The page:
I first discovered Parlor Coffee in 2016 via a combination of serendipity, a tip-off and keeping my eyes open. Back then, as well as being a roaster, Parlor Coffee ran a small coffee bar in the back room of the Persons of Interest barbershop in Brooklyn, which I spotted as I walked past one day. It was a lovely place, pulling some awesome espresso on a single-group Kees van der Westen, so I was rather upset to learn that it had closed last year.
However, I recalled the barista, Vanessa, telling me that the roastery, also in Brooklyn, was open at the weekends, so when I found myself in New York on a rainy Sunday afternoon, I made a beeline for Vanderbilt Avenue. You’ll find the roastery here (which will have its own Meet the Roaster feature in due course) along with the subject of today’s Saturday Short, the Tasting Room.
I recommend walking New York’s High Line to every visitor: that there’s so much excellent coffee along the way, starting with Blue Bottle Coffee at the southern end and continuing with the likes of Intelligentsia in the High Line Hotel, is an added bonus. Into that mix comes today’s Coffee Spot, Underline Coffee, which has been gracing its spot almost directly under the High Line on W20th Street (and across the road from the High Line Hotel) since 2014.
I first visited it in 2016, but failed to write it up for a variety of reasons, not least because shortly after my visit, Underline started roasting its own coffee under the Apes & Peacocks brand, thus rendering me out of date before I’d even put finger to keyboard. So when I finally got back to New York after a two-year absence, I made a return to Underline a top priority.
It’s an awesome spot, serving a house-blend on espresso and bulk-brew, with a range of single-origins available as either espresso or pour-over. This is backed up with tea, cakes and a small selection of things on toast, all served in a space that’s a cross between corridor and basement.
Café Grumpy has become my favourite New York City coffee shop/roastery chain, particularly since I discovered the Lower East Side branch a few minutes’ walk from my usual hotel. So I was delighted when I met up with Simon and Gemma, fellow coffee aficionados who I know from Instagram, and they told me about a new branch of Café Grumpy, conveniently located just around the corner from their hotel in Little Italy.
Located on Mott Street, Café Grumpy opened in the early summer, 2016, several months after my last visit to New York, so I didn’t feel too bad about not having known about it. It’s in an area already rich with coffee, just a couple of blocks down from another favourite, Gimme! Coffee, and around the corner from old friends, Caffé Roma.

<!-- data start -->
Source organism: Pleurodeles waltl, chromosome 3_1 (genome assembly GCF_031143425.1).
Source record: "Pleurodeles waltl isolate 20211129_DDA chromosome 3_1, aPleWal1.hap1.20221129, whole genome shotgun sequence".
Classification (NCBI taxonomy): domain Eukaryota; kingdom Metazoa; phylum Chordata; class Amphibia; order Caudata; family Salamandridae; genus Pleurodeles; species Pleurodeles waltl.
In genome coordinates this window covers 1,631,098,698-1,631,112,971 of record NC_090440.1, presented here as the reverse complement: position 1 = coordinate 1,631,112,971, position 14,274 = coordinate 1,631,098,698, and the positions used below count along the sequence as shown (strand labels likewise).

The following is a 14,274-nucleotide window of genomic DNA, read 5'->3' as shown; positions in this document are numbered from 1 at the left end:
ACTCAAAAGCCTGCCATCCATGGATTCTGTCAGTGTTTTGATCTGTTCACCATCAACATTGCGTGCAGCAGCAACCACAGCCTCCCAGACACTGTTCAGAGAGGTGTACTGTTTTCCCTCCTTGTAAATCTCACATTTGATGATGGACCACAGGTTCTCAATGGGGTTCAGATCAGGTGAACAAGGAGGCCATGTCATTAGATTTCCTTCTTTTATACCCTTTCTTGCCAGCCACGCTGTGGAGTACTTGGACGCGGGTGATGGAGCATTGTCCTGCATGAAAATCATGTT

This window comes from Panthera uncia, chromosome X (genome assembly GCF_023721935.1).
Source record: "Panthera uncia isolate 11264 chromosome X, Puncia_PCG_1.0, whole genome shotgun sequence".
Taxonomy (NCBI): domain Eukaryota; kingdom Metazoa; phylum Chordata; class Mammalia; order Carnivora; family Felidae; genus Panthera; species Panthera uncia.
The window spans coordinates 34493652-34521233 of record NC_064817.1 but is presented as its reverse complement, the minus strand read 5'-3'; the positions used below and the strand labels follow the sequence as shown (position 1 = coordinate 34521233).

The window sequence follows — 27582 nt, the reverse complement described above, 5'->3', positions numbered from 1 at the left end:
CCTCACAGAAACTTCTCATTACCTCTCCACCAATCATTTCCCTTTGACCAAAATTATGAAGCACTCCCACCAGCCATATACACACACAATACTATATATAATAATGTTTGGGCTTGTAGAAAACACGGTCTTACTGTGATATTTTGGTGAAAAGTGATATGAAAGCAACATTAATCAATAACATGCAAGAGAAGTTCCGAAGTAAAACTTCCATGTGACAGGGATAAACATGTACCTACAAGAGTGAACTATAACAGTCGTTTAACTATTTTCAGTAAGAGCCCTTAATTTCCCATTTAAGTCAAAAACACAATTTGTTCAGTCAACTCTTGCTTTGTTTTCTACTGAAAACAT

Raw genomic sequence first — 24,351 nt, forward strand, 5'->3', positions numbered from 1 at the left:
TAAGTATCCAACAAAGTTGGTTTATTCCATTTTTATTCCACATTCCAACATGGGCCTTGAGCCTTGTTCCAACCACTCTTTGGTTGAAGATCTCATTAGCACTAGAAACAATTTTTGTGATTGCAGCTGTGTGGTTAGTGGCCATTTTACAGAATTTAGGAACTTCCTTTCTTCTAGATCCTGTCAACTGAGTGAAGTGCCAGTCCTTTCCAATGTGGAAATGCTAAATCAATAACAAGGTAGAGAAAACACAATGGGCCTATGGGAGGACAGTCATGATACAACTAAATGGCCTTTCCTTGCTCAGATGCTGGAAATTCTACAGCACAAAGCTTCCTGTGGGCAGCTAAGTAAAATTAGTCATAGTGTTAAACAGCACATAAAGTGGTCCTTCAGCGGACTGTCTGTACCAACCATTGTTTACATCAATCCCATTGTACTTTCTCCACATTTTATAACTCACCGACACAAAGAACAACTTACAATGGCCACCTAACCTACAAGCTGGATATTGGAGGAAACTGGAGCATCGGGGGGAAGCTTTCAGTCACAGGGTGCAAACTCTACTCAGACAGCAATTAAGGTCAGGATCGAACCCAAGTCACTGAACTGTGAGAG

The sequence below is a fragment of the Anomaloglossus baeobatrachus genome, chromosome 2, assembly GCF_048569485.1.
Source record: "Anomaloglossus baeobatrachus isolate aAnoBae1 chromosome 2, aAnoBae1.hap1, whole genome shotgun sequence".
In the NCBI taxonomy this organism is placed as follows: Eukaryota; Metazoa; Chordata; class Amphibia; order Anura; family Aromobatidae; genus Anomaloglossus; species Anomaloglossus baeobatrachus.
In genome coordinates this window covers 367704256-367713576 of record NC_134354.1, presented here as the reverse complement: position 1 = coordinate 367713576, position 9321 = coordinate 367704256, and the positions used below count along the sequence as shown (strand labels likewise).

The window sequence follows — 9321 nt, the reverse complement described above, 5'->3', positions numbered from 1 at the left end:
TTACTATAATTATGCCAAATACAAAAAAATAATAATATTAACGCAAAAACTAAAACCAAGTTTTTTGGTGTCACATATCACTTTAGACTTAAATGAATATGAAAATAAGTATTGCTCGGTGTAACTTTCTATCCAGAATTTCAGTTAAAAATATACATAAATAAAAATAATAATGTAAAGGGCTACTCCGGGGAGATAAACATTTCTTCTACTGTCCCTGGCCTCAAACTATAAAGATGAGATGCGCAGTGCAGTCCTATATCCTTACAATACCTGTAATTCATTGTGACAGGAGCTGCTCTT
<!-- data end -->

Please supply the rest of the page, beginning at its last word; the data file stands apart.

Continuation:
In keeping with the Café Grumpy philosophy, all the branches, no matter how large or small, carry the same full coffee offering, with the house-blend, Heartbreaker, joined by a single-origin and decaf on espresso, while on pour-over, there are multiple single-origins, plus decaf, supplemented by bulk-brew for those in a hurry. There’s also a range of tea, plus a selection of cakes and pastries if you’re hungry.
It’s been just over three years since I visited Foundry Coffee Roasters, who can claim to be Sheffield’s first speciality coffee roasters. Even then, chatting with Lee and Callum, the two driving forces behind Foundry, it was obvious that a café was on the roadmap, although it would be almost another two years before that particular dream became a reality and Foundry Coffee opened its doors on Bank Street in January 2017. Of course, it was then another year before I eventually dragged myself back to the city, paying Foundry a flying visit yesterday lunchtime.
As you would expect, the café is a showcase for Foundry’s coffee, although rather than bamboozle the customers with choice, there are just two options, called Comfort and Adventure, the former a more “conventional” coffee (a washed Guatemalan during my visit) and the latter a bit more far out (a washed Ethiopian). These are available as espresso or pour-over through the V60, with the particular beans changing every month or so, drawn from Foundry’s wider selection of single-origin beans. This is backed up by Kokoa Collection hot chocolate and tea from Birdhouse Tea Company. There’s also breakfast, lunch and a range of cake and sandwiches.
The casual visitor could be forgiven for thinking that Panther Coffee is all there is when it comes to speciality coffee in Miami. However, the coffee scene is slowly taking off, particularly over the last couple of years. It was a barista at Panther’s Wynwood branch who first put me onto one of these newcomers, Vice City Bean, which opened in April 2016, a few blocks south of Wynwood, just north of the downtown area.
It’s a lovely spot, with large, north-facing windows, high ceilings and lots of space. The coffee is all the way from Madcap in Grand Rapids, Michigan, while there’s a guest espresso, which was from Onyx Coffee Lab in Arkansas while I was there. These are available through a cut-down espresso menu with a range of alternative milks. If you prefer filter, there are two options on bulk-brew and three more on pour-over through the Kalita Wave, with offerings from Madcap and the guest roaster. Meanwhile, there’s cold brew and loose-leaf tea.
If you’re feeling hungry, there’s a range of cake and pastries, including savoury pastries. Add to that a small selection of empanadas and assorted toast-based snacks, so you are covered for breakfast and lunch.